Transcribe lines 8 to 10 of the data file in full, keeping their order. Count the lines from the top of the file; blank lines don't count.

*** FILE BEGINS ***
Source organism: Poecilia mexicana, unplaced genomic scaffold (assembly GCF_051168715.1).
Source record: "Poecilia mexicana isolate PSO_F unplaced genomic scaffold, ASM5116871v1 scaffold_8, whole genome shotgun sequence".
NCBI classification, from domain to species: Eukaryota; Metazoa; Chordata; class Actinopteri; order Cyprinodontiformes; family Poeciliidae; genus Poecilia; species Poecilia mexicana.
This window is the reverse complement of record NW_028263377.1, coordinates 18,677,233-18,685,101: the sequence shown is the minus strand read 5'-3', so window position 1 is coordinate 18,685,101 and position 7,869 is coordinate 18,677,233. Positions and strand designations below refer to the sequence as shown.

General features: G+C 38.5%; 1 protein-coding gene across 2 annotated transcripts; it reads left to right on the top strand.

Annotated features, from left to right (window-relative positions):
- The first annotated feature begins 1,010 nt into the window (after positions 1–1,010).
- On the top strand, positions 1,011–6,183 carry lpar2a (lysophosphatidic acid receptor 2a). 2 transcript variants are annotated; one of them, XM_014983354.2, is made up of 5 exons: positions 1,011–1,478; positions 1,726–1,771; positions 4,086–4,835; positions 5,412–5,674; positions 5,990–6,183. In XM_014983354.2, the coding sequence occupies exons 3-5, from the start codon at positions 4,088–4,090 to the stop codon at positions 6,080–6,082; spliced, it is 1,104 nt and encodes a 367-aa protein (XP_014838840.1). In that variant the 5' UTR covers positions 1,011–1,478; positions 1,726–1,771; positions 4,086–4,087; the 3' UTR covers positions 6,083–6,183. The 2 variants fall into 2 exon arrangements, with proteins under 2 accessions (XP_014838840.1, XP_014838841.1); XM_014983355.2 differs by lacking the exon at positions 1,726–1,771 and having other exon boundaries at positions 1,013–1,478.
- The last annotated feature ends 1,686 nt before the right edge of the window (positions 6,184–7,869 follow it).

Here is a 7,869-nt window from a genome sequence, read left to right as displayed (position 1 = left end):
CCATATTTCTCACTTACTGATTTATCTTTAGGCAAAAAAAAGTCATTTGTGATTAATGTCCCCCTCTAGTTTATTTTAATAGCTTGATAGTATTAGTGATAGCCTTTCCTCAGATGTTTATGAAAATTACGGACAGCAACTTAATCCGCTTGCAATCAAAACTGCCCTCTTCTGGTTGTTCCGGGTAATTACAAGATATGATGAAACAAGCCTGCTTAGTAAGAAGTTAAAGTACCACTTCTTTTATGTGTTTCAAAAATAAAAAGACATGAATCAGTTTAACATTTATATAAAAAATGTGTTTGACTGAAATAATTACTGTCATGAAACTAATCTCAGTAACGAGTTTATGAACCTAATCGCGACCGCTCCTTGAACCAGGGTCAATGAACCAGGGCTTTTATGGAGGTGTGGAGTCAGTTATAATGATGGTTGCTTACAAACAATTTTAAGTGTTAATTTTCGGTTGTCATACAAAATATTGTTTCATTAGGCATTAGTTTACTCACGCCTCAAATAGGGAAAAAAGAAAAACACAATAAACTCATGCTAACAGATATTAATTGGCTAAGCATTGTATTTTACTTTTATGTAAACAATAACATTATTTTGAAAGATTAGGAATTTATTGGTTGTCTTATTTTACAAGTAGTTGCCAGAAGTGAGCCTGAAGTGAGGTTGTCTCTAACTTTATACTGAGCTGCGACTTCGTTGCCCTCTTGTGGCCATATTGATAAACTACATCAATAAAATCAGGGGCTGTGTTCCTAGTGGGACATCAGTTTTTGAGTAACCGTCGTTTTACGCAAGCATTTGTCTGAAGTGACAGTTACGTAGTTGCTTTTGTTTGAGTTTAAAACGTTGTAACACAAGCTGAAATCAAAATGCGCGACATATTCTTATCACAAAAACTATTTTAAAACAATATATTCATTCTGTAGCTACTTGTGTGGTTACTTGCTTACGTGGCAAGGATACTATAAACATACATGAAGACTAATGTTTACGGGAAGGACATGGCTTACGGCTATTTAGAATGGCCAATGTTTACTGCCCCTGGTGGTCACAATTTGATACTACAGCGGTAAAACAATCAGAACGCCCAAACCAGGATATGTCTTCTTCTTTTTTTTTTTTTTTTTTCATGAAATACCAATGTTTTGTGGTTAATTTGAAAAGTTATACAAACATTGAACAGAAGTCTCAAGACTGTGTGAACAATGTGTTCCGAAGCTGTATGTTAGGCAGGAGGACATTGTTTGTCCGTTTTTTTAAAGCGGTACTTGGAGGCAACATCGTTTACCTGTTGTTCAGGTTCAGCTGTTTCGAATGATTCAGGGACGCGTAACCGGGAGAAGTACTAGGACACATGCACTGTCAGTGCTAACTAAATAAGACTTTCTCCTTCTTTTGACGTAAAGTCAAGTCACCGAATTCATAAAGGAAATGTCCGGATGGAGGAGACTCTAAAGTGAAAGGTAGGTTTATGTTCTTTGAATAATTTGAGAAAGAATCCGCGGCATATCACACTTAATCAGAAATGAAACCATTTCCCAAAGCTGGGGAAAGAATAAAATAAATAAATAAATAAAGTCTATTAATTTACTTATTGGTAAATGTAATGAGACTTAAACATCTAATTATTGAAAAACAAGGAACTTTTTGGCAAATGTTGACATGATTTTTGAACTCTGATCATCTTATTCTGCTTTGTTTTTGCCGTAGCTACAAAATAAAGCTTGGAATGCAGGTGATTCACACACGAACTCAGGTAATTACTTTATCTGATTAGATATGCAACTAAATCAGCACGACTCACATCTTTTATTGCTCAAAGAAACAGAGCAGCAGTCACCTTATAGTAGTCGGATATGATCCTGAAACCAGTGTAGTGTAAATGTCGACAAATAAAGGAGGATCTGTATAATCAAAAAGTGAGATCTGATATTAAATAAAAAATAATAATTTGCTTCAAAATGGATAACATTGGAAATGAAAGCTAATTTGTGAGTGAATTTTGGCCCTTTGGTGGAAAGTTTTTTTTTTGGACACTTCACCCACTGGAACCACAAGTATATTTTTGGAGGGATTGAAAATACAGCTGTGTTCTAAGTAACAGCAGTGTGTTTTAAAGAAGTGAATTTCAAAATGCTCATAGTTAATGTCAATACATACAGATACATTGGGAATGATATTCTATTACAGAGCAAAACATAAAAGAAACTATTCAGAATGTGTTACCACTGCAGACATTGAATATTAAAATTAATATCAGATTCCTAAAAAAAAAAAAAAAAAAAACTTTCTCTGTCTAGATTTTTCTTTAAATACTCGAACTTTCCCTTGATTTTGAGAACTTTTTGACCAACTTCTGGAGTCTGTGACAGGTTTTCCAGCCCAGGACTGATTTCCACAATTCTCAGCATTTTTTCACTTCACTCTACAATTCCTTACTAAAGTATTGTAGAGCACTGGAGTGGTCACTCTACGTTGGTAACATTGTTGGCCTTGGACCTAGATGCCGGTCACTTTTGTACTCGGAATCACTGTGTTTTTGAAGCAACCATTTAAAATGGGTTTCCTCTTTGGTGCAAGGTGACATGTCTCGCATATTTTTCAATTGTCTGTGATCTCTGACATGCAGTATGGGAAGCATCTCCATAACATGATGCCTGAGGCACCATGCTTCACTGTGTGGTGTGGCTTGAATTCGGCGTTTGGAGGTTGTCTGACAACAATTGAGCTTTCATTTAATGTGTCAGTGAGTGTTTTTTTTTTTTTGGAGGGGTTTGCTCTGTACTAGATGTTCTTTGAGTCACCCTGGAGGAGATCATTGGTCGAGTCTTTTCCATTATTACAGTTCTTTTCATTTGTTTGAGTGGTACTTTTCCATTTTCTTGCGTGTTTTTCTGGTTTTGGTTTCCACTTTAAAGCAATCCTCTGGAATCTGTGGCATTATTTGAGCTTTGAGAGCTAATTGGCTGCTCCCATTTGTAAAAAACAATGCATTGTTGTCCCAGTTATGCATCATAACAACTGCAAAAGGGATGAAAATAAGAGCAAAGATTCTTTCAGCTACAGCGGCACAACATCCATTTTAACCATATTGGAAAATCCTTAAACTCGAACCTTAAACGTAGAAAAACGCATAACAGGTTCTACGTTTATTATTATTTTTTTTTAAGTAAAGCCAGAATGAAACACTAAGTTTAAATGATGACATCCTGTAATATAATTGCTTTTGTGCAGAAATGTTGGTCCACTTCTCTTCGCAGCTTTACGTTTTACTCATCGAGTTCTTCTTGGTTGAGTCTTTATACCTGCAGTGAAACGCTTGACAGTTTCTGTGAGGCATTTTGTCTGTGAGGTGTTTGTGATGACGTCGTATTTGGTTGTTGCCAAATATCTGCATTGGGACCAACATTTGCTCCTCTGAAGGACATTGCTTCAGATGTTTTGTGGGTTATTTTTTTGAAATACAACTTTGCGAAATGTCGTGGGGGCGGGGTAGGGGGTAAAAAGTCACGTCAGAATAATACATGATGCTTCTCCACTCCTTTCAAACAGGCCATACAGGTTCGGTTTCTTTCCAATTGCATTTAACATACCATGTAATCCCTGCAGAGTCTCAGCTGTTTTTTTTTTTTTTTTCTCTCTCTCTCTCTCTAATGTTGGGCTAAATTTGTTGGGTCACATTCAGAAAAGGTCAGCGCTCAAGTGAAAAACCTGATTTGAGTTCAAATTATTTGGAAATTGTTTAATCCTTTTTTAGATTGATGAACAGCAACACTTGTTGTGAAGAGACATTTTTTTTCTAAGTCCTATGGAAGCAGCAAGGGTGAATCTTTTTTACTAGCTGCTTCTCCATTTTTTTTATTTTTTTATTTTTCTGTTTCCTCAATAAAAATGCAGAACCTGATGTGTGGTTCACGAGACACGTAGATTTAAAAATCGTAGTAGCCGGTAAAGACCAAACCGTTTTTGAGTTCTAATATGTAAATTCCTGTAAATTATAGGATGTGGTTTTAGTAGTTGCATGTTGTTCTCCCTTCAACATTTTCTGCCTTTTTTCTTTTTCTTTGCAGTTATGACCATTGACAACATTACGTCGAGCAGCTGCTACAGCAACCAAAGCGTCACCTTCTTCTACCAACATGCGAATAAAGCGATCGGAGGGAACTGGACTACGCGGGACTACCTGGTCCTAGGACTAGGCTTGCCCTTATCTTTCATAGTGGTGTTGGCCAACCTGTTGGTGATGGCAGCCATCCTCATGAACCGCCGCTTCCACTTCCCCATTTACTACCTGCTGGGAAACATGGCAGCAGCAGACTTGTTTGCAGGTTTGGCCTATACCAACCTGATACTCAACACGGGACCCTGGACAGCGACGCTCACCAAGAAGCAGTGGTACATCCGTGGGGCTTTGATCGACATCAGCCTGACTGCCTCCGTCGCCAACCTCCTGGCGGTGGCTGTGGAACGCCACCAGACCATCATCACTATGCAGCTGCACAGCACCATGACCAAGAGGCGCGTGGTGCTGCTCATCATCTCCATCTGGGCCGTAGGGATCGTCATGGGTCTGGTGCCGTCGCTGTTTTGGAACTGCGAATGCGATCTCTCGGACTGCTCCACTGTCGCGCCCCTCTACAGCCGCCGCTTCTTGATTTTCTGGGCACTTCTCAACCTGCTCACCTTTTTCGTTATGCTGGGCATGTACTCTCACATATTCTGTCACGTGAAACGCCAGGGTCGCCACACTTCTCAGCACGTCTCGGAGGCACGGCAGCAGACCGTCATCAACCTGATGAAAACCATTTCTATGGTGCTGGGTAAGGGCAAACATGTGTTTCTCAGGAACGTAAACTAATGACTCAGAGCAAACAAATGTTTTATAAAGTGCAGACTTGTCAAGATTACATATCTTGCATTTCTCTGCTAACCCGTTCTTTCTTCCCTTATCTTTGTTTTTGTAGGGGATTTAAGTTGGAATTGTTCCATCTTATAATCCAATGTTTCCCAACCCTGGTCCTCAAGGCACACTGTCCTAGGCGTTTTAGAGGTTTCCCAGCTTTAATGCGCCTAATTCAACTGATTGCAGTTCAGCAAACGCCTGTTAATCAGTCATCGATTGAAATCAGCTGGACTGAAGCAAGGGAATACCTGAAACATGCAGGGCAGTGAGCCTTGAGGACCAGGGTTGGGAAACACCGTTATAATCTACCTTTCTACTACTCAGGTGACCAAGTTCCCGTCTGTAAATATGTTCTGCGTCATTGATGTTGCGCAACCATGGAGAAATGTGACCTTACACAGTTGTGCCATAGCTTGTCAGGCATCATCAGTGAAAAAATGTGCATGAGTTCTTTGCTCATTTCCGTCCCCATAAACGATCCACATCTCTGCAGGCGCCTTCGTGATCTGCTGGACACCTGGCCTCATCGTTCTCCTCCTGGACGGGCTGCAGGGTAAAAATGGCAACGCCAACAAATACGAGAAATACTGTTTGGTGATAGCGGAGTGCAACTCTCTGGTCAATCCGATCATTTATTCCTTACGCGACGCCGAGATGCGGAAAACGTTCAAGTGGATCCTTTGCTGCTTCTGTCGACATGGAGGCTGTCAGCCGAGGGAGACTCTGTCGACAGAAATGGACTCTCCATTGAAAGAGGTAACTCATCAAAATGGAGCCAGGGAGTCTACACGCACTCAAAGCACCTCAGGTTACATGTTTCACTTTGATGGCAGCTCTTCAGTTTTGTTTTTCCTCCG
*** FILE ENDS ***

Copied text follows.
- On the top strand, positions 1,011–6,183 carry lpar2a (lysophosphatidic acid receptor 2a). 2 transcript variants are annotated; one of them, XM_014983354.2, is made up of 5 exons: positions 1,011–1,478; positions 1,726–1,771; positions 4,086–4,835; positions 5,412–5,674; positions 5,990–6,183. In XM_014983354.2, the coding sequence occupies exons 3-5, from the start codon at positions 4,088–4,090 to the stop codon at positions 6,080–6,082; spliced, it is 1,104 nt and encodes a 367-aa protein (XP_014838840.1). In that variant the 5' UTR covers positions 1,011–1,478; positions 1,726–1,771; positions 4,086–4,087; the 3' UTR covers positions 6,083–6,183. The 2 variants fall into 2 exon arrangements, with proteins under 2 accessions (XP_014838840.1, XP_014838841.1); XM_014983355.2 differs by lacking the exon at positions 1,726–1,771 and having other exon boundaries at positions 1,013–1,478.
- The last annotated feature ends 1,686 nt before the right edge of the window (positions 6,184–7,869 follow it).

Here is a 7,869-nt window from a genome sequence, read left to right as displayed (position 1 = left end):